Over the course of my career I worked with several managers who had great skills sets; they were achievers, they were problem solvers, and they had the ability to influence others, but they were less than desirable as leaders because of issues with their character.

Character is important because character drives behavior, but what character traits are important in business?

What Character Traits Are Important?

King David had some lapses in character (the whole Bathsheba incident comes to mind). But in Psalm 15 David wondered what kind of person might be permitted to live with God, because he wanted to be that kind of person.

His conclusions provide us with excellent guidelines for the kind of Godly character traits that will serve us well in business:

1) A person of character speaks the truth

A person of character has truth deep in their hearts, they do not slander, nor do they discredit others.

…Who speaks the truth from his heart and has no slander on his tongue, who does his neighbor no wrong and casts no slur on his fellowman, (Psalm 15:2-3)

2) A person of character despises the morally wicked

A person of character despises the morally wicked, offensive people, but has great respect for those who seek the Lord.

…Who despises a vile man but honors those who fear the LORD (Psalm 15:4)

3) A person of character keep his word

A person of character keeps his word even when it is inconvenient.

…Who keeps his oath even when it hurts (Psalm 15:4)

4) A person of character does not take advantage of others

A person of character does not take advantage of someone in their time of need.

…Who lends his money without usury (Psalm 15:5)

5) A person of character cannot be bribed

A person of character champions the cause of the innocent they do not take bribes against them.

…[Who] does not accept a bribe against the innocent. (Psalm 15:5)

 

David believed that a person who demonstrated these character traits in their lives would be solid, not one who would be led astray, but remain true to their core beliefs.

He who does these things will never be shaken. Psalm 15:5 (NIV)

 

Now really, think about it. What kind of people do you want to surround yourself with in your organization? Certainly not liars, people who are morally deficient, someone who does not keep their word, someone who takes advantage of others, and surely you don’t want someone who can be bribed.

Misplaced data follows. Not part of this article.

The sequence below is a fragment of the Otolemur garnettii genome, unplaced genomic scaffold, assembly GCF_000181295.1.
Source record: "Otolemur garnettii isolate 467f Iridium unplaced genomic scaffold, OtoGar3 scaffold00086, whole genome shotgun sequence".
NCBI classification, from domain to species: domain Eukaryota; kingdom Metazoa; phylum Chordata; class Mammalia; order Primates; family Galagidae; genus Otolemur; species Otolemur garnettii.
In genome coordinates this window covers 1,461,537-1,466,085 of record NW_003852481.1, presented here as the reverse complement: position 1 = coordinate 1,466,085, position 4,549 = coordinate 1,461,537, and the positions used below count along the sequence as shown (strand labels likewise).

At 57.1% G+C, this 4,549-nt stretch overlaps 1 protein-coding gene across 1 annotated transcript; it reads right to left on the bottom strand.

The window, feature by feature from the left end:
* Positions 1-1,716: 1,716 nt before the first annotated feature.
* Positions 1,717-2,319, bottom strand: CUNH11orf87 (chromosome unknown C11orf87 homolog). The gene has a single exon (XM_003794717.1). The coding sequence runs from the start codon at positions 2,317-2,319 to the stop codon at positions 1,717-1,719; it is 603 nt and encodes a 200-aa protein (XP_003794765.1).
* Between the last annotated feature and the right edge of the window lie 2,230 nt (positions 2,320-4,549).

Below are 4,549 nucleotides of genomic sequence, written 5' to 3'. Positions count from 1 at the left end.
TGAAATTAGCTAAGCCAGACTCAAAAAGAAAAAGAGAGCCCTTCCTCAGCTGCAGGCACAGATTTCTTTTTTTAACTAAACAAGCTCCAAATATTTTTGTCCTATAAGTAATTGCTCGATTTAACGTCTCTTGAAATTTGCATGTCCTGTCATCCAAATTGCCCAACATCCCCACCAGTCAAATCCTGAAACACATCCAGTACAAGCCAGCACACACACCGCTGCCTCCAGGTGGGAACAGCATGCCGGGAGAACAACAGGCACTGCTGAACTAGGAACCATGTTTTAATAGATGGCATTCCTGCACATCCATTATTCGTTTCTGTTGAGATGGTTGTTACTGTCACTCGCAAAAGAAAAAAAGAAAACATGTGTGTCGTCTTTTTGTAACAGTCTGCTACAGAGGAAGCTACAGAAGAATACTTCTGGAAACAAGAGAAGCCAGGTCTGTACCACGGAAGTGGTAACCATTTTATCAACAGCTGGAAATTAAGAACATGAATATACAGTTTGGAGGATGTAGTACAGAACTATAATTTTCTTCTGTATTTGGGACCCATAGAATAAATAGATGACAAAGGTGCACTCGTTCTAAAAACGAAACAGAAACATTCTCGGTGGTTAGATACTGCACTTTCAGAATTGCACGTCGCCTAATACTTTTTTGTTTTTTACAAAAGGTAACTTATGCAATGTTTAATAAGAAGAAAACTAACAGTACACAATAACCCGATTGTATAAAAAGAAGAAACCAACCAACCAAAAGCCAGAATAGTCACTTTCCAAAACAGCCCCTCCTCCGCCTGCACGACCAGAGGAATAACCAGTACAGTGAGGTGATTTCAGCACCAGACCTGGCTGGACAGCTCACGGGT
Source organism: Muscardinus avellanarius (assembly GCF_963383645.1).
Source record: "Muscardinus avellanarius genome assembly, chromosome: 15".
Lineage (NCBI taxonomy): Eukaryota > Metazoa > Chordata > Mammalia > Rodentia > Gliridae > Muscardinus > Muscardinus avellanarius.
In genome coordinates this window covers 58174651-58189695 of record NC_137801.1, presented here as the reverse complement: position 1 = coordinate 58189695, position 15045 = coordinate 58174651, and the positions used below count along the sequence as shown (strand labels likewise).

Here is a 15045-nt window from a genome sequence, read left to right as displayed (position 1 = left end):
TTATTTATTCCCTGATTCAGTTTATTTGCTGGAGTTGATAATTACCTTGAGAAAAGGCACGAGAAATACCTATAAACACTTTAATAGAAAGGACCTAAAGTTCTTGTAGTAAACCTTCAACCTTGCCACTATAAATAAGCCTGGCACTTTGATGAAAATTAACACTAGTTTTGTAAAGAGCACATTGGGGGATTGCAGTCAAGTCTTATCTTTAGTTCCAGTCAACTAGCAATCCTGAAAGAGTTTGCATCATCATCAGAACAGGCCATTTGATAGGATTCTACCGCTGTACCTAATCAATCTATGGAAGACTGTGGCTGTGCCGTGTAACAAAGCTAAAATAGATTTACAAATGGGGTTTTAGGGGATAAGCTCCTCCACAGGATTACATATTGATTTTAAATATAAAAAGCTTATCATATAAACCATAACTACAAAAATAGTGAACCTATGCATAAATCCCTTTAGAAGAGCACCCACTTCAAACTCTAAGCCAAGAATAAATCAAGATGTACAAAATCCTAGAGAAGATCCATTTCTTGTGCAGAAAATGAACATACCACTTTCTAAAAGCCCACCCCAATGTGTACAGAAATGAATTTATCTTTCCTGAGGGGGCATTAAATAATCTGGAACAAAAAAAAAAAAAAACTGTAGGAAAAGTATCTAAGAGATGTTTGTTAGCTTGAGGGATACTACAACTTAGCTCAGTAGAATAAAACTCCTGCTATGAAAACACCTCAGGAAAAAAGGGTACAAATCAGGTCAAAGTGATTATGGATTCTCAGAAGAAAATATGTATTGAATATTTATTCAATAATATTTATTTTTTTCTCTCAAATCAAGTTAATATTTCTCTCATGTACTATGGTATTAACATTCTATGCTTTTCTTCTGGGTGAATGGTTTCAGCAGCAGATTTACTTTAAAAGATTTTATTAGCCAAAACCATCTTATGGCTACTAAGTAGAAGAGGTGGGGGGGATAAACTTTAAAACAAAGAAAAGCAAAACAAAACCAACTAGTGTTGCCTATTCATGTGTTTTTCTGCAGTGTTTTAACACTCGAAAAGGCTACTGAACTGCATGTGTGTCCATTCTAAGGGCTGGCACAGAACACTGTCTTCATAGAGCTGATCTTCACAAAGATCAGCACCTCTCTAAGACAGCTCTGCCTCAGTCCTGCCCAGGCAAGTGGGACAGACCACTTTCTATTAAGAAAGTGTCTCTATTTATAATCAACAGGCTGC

You want someone with character. Someone who cannot be shaken!

The challenge obviously is finding these kinds of people. The usual interview questions don’t get at issues of character so you’ll have to do your best to assess character another way, which is why my mantra now is “hire slow, and fire fast.”

Join the Conversation

As always questions and comments are welcome. Have you been ‘stung’ by someone with character deficiencies in your workplace? How did you deal with it?

 

Category: Personal Development | Character

#125: 5 Truths Esther Taught Me about Leadership in the Face of Death

I loathe confrontation, and that has led to a number of terrible decisions in my career. As a people pleaser, there have been times when I would much rather smile and endure, than muster the courage required to deal with a problem face-to-face.

Esther truth

There are tire track impressions on my back—stark reminders of several situations when I allowed someone to run right over me rather than stand my ground. (If it hadn’t been for my wife’s encouragement and support there would have been many more examples).

The problem is that ignoring a crisis does not make it go away, and refusing to stand up and confront an issue is not the definition of a strong, courageous leader.

Happily, the Bible gives us many examples of courageous people that God called on to do a great work, and one of my favorites is a little orphan girl named Esther.

Esther parents had died and she was raised by her cousin Mordecai. Through a series of remarkable circumstances Esther, a Jewess became queen of Persia, the greatest superpower the world had ever seen.

Haman, the prime minister of Persia, hated the Jews, and through a series of lies convinced the king that the Jews must be exterminated. Mordecai heard about the king’s edict to kill all the Jews, and he secretly got word to his cousin Esther.

Esther’s actions teach us five very important truths about leadership in the face of death:

Truth #1: We Need to Understand the Situation (Esther 4:1-8).

Mordecai got a copy of the king’s edict to Esther in the palace so she would understand what was at stake. At the same time, he told her she was the one person whom God had placed in a unique situation to do something to save her people.

Lesson for Us. Esther took her time to read through the king’s edict. She understood the implications of the edict, and her unique position to act on behalf of her people. Always take the time to really understand the situation before you agree to engage.

Truth #2: We Must Count the Cost (Esther 4:9-10).

Esther realized that coming before the king without being summoned might result in her execution unless the king granted her permission to come forward.

Lesson for Us. Most of the leadership situations you and I are faced with are not life and death, but regardless, it is a wise man or woman who counts the cost before proceeding.